Everybody heard about Port Wine or the 2 famous 2 Portuguese beers, Super Bock and Sagres. But today I want to introduce to you 5 traditional and amazing Portuguese drinks that you maybe never heard about.
Aguardente literally translates as firewater and it has quite the reputation in Portugal because it gets its name for the burning sensation it leaves in your throat and stomach!
The ones you find in supermarket are usually around 40% alcohol, but the ones you get from the locals are around 70%
The most common explanation given to the drink is fermented and distilled alcohol made from a variety of fruits and grains.
In the Algarve, aguardente is typically made from medronho but also oranges and even figs. In the Algarve, aguardente de medronho is the most popular.
The medronho is a small spikey fruit found across southern Portugal, it’s also called a strawberry tree fruit.
If you don’t fancy purchasing a whole bottle of the stuff, many bars and cafés will sell shots for less than €1.
The recipe is an absolute secret that no one knows about but what it is known is that this sweet liqueur dates back to the 19th century.
The taste is very different from everything you have ever tried before and it goes well in cocktails. Similar in taste you have Pimms, or Jägermeister.
It’s been marketed as the national drink of Portugal for several decades. You can drink it neat over ice, added to coffee, and even on top of ice cream.
When in Portugal, try authentic Portuguese food and drinks. It’s the best way to immerse yourself in the culture of a country.
GINJA or GINJINHA
Ginjinha or just Ginja is a liqueur made from sour cherries that is linked to the towns of Óbidos, Alcobaça and Lisbon. It’s an infusion of aguardente locally grown produce, cherry and sugar.
The drink is enjoyed throughout the country and if you are a fan of the local market food, chocolate festivals or any festivities, you’ll often see it sold in edible chocolate shot cups. As a recommendation, the best way to try it is in these chocolate cups, because the sweetness of the chocolate makes the alcohol more palatable. Is like eating a chocolate bonbon with cherry liqueur!
Sometimes the chocolate cups are white and sometimes decorated for Christmas or Halloween, which makes the tasting more special. One cup, including chocolate and the liqueur tastes as little as 1 euro.
One of my favorite activities on one of these occasion is to make “the tour of the Ginja” – meaning go to all the merchants who sell chocolate cups with Ginja liqueur and try one. Than vote the best one and take home a little bottle as a memory of that day.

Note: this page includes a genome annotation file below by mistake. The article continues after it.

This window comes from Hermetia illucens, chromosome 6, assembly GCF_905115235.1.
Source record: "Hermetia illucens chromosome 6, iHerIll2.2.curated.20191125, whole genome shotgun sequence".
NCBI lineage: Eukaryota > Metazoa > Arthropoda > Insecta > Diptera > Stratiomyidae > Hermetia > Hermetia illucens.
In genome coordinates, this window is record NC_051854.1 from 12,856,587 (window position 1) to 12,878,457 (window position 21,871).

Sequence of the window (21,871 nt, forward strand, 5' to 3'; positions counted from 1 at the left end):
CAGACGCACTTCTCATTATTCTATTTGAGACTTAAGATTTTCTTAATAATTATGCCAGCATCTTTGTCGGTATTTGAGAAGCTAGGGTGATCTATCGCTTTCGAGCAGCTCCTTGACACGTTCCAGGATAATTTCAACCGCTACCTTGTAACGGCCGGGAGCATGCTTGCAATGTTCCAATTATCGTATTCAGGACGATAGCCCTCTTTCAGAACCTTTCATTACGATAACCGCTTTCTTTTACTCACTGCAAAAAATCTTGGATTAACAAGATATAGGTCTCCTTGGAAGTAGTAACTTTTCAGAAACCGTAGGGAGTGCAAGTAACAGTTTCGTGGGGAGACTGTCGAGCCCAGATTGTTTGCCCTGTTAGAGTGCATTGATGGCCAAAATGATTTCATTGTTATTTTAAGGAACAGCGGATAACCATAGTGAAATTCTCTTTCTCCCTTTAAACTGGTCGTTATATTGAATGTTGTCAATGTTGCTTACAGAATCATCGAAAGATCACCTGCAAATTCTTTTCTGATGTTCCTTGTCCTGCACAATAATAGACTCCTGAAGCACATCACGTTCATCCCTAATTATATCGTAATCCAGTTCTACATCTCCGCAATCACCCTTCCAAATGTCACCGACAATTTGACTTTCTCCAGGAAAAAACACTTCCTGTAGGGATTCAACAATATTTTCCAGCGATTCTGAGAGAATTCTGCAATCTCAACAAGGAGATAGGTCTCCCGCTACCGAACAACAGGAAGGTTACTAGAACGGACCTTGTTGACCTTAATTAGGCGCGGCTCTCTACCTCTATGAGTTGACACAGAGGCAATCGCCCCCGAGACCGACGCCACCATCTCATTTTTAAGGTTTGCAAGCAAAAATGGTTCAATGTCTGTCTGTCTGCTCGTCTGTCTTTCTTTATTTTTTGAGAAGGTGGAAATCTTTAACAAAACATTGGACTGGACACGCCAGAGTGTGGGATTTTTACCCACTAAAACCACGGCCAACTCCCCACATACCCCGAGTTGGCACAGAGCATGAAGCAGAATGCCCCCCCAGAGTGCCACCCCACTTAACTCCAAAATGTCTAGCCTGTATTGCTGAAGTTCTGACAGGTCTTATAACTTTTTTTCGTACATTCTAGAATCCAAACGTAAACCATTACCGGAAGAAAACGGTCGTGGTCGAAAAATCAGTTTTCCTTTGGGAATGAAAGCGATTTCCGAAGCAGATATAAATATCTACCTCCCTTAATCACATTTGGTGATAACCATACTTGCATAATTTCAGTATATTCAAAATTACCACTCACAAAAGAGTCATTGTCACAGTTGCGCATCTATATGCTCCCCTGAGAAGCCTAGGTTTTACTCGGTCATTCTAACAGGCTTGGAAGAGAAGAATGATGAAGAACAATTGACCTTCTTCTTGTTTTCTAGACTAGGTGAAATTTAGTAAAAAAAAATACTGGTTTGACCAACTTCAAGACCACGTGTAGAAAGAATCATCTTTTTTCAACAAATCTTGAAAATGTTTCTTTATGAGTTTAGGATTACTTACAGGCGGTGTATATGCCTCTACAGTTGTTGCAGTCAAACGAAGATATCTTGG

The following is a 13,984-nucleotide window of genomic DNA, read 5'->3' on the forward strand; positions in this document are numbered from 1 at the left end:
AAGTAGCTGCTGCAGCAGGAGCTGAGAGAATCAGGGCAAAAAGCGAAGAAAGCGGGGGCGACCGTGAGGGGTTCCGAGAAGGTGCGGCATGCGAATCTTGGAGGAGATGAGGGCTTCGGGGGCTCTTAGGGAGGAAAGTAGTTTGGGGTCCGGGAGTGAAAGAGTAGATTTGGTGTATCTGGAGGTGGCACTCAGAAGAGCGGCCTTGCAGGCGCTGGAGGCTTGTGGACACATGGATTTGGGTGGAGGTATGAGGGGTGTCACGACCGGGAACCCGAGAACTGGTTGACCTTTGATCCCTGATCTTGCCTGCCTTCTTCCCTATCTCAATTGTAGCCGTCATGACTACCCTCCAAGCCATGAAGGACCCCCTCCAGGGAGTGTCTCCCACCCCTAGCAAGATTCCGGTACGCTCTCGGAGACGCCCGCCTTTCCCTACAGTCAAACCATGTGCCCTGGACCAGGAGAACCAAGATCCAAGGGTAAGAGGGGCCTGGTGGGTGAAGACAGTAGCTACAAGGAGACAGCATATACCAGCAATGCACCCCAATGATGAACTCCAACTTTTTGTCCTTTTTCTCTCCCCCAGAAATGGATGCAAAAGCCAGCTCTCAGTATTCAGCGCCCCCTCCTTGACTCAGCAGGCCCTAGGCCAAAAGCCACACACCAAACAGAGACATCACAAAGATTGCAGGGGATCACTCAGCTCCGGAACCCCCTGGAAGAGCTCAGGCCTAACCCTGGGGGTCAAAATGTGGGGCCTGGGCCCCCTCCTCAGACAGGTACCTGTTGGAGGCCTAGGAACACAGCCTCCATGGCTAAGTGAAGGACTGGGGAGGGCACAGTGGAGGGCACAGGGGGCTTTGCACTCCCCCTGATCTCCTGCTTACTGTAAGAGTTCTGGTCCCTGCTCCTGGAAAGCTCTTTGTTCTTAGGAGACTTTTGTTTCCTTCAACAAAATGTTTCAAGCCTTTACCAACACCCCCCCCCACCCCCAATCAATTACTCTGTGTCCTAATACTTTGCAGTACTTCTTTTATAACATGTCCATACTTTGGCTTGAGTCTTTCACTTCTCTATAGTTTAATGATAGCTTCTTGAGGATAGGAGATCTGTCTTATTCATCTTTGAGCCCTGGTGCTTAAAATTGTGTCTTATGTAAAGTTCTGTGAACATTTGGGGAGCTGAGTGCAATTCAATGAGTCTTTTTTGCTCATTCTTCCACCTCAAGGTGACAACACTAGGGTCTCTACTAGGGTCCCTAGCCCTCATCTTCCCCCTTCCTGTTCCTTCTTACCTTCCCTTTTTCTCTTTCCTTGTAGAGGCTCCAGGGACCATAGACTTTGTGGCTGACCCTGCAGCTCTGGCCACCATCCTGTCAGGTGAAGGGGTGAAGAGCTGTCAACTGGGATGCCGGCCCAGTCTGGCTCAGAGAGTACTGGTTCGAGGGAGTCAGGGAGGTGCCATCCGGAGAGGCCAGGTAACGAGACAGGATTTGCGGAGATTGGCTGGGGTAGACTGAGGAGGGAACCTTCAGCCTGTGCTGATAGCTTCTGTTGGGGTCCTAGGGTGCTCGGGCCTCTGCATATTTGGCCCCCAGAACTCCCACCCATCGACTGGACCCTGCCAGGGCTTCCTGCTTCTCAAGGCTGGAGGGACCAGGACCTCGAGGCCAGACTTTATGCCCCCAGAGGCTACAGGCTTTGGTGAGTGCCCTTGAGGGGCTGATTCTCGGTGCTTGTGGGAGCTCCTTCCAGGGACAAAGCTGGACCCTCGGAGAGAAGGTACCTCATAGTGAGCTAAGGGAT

LICOR DE AMENDOA AMARGA
Most commonly known as “amêndoa amarga” or “amarguinha”. This traditional Portuguese drink comes from the Algarve, as the best production takes place there.
It is a liqueur made from the bitter almond. The bitter almond tree grows plentifully around the Algarve, but was largely considered inedible due to the bitter taste and rather poisonous almonds. Poisonous because it contains cyanide and if you like a good murder mystery, you will instantly think of Agatha Christie’s Poirot!
It is served as a digestif at the end of a meal and they say it’s a great alternative to Port Wine, but I prefer the Port because it’s sweeter. Even the name of this liqueur – amarga – says that the taste it’s bitter.
As a cocktail you can drink it in the summer with a lemon juice and ice, making it a little palatable.
Crème de Pastel de Nata
Similar to Bailey’s, Portugal’s has it’s very own version and it is called Creme de Pastel de Nata. The most popular is Licor 35 who is in fact the original one, the first created.
The name 35 comes from the fact that after 21 unsuccessful attempts to create this liqueur, to get it to the taste it has today they blend the sample 3 and the sample 5 of these 21 attempts. The result is what you can taste today if you buy a bottle of Licor 35.
Other brands produce it also but they simply call it licor natas. It’s suppose to have the flavor of a pastel de nata but actually has more of a taste of vanilla and cream.
It is served over ice as a very sweet digestif, but is also added into coffees in order to create a Portuguese version of Irish coffee. Also added in many sweets, as everything in Portugal tastes like Pastel de Nata and almonds.